With new cases of Asian soybean rust being reported on an almost daily basis in the lower Southeast, it’s important that growers know how to make the most effective treatment when and if a fungicide application becomes necessary.

Coverage of the soybean plant at bloom stage is critical for the prevention of Asian soybean rust, and research conducted in South America and in the United States can help growers set up their sprayers for optimum effectiveness when treating for the disease, says Paul Sumner, University of Georgia Extension engineer.

Soybean producers in Georgia’s Coastal Plain were advised to begin spraying for Asian soybean rust on July 19, after samples taken from a sentinel plot at the University of Georgia Coastal Plain Experiment Station in Tifton were confirmed to be infected with the disease.

Extension specialists say they are unsure how the disease will progress, however, frequent thunderstorms in the area coupled with the reproductive growth stages of the crop necessitate protection with fungicides. Soybean rust also has been confirmed in a sentinel plot in southeast Mississippi, which is not far from confirmed rust cases in Baldwin County, Ala., where rust was found on both commercial and sentinel plots.

Rust is first established on the lower plant surfaces, says Sumner, so good fungicide coverage is needed on the lower leaves and stems. “The fungicide must get on the lower plant to protect it. The fungicides that are available for treatment of Asian soybean rust need surface coverage to be effective, and this is achieved best by smaller droplets,” he says.

The two types of chemistries currently available for rust are contact and locally systemic, he adds. “The contact fungicides remain on the surface and will protect only the area that is covered. The locally systemic material is absorbed into the plant tissue.

However, this is not the same type of systemic movement normally seen in systemic-based herbicides. The fungicide will not move throughout the plant, but only within a small absorption zone, such as a single leaf,” says Sumner.

For maximum plant surface coverage, Sumner recommends that growers use a nozzle that develops medium to fine droplets (225 to 325 microns). Some fine droplets are acceptable, he says, but they drift easily and may blow over a dense canopy, while coarse sprays drift less, but make fewer droplets available for coverage.

“The extended range and low drift fan nozzles can achieve good coverage when operated at pressures above 50 psi,” notes Sumner. “At this pressure, spray is forced down into the canopy. Care should be taken not to operate your sprayer above 75 psi with these nozzles, as a large amount of fine droplets will be generated,” he says.

Sumner recommends that growers consult nozzle manufacturer catalogues for droplet classification at the various pressure settings and nozzle sizes. “Total spray volume applied should be 15 to 20 gallons per acre for ground application. This will give sufficient droplets to cover the target area. Ground speed of five to seven miles per hour is desirable,” he says.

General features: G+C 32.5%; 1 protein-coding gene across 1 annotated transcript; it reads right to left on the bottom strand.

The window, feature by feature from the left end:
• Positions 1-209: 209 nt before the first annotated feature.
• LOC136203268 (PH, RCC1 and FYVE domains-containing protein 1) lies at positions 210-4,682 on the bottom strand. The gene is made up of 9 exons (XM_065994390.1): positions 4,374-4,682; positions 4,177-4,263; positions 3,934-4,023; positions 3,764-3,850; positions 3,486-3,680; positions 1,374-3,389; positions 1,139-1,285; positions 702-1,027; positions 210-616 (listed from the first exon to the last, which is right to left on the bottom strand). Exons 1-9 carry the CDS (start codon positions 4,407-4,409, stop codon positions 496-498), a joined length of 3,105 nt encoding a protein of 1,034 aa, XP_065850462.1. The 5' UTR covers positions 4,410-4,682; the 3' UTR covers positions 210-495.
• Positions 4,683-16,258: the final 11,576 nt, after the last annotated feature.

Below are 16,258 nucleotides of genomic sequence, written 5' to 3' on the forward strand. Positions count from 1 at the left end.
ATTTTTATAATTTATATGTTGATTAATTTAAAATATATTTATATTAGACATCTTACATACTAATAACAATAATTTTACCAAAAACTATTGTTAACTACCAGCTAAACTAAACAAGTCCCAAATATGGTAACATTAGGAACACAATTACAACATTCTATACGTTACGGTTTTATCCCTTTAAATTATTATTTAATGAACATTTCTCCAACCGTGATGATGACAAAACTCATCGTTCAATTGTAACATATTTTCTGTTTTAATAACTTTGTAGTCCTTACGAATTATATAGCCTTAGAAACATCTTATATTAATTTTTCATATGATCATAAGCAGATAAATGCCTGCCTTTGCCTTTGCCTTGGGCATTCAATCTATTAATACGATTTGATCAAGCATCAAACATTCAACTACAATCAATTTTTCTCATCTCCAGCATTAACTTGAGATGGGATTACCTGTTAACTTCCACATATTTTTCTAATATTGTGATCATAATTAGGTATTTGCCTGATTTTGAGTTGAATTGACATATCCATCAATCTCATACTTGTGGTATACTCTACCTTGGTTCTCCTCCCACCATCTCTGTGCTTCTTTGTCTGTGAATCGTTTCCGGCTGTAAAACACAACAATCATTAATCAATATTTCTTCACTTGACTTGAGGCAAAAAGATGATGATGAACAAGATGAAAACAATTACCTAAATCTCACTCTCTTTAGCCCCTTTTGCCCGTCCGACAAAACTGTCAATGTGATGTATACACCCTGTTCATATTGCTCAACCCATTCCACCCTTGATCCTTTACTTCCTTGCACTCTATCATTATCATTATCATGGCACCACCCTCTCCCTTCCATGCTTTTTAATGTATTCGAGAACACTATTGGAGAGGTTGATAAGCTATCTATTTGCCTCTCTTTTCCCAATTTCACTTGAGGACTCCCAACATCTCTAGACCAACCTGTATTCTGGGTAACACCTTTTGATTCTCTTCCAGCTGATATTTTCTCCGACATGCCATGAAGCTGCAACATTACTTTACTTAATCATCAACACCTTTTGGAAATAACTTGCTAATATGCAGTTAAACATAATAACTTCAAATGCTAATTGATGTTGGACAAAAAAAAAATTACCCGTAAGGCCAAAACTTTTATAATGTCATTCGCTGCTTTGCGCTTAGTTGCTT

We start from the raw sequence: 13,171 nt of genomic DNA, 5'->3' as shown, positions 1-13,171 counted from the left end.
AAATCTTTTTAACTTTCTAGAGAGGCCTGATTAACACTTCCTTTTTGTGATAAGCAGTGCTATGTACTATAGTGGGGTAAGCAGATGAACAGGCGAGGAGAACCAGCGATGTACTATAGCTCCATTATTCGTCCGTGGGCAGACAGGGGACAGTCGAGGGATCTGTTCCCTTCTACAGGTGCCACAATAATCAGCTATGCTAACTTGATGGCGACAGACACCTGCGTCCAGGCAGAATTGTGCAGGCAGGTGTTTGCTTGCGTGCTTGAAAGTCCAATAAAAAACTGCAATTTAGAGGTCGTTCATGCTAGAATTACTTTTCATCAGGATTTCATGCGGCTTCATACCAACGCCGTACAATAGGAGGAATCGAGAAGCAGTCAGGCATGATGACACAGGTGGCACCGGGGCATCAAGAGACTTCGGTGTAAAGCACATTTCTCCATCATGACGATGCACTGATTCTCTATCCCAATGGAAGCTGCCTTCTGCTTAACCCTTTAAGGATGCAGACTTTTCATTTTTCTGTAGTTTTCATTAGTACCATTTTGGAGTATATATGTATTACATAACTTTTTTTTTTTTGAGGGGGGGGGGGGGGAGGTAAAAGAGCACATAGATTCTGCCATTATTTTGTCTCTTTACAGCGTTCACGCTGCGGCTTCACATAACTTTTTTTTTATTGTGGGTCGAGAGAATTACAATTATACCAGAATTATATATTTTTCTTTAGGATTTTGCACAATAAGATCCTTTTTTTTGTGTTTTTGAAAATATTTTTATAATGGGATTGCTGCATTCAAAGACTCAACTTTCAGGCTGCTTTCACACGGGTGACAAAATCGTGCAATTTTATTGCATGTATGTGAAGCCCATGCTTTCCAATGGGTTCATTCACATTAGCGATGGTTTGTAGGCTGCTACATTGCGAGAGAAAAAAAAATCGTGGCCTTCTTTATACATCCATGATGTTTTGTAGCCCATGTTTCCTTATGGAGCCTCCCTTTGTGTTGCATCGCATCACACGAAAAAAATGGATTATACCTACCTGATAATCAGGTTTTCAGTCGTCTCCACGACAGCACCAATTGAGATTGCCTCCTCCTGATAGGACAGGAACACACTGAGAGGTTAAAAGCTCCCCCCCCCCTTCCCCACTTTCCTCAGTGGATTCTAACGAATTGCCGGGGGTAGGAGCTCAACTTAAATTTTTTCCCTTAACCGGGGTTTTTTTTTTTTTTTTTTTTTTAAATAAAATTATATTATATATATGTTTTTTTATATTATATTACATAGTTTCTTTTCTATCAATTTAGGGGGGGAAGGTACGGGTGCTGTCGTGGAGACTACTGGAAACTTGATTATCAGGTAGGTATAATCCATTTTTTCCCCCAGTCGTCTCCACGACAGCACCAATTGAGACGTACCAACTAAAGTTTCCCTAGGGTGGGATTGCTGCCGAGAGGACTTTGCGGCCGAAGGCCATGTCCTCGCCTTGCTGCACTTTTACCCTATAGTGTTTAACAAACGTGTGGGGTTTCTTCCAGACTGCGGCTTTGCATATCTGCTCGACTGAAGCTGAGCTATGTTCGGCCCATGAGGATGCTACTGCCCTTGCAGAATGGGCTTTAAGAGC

The boom height, he says, should provide 50-percent overlap. Keep it as low as possible to give you better penetration, coverage, and to lessen drift potential, he says. If available, air-assisted sprayers, such as those used on vegetables, will do an excellent job of coverage using the same application rates, he adds.

Aerial applicators also should use a nozzle that will produce a medium droplet size (285 to 235 microns), says Sumner, with a spray volume of five to seven gallons per acre.

Two excellent publications on sprayer setup have been developed specifically for Asian soybean rust, he says. They include “Spraying Recommendations for Soybean Rust,” Ohio State University Extension, http://www.tifton.uga.edu/spray/ohio0526.pdf, and “Aerial Application: Tips for Rust Control,” University of Arkansas, http://www.tifton.uga.edu/spray/Rust%20Arkansas.pdf.

Soybean producers who suspect that a rust infection is nearby, or already has occurred, should include a triazole or triazole-strobilurin fungicide in their program, say University of Georgia Extension specialists. They advise growers to continue to follow the progress or lack of progress of the disease before making a second fungicide application. Should a second application of fungicide be necessary, it could be applied as early as two to three weeks after the first application.

Rust symptoms, they say, will appear first on the lower leaves of the canopy. The first symptoms of rust are very small brown to brick-red spots in a non-descript yellow spot on the upper leaf surface. Eventually, slightly raised pustules form in the spots, primarily on the lower leaf surface. As pustules become numerous, leaves turn yellow and drop prematurely.

e-mail: phollis@primediabusiness.com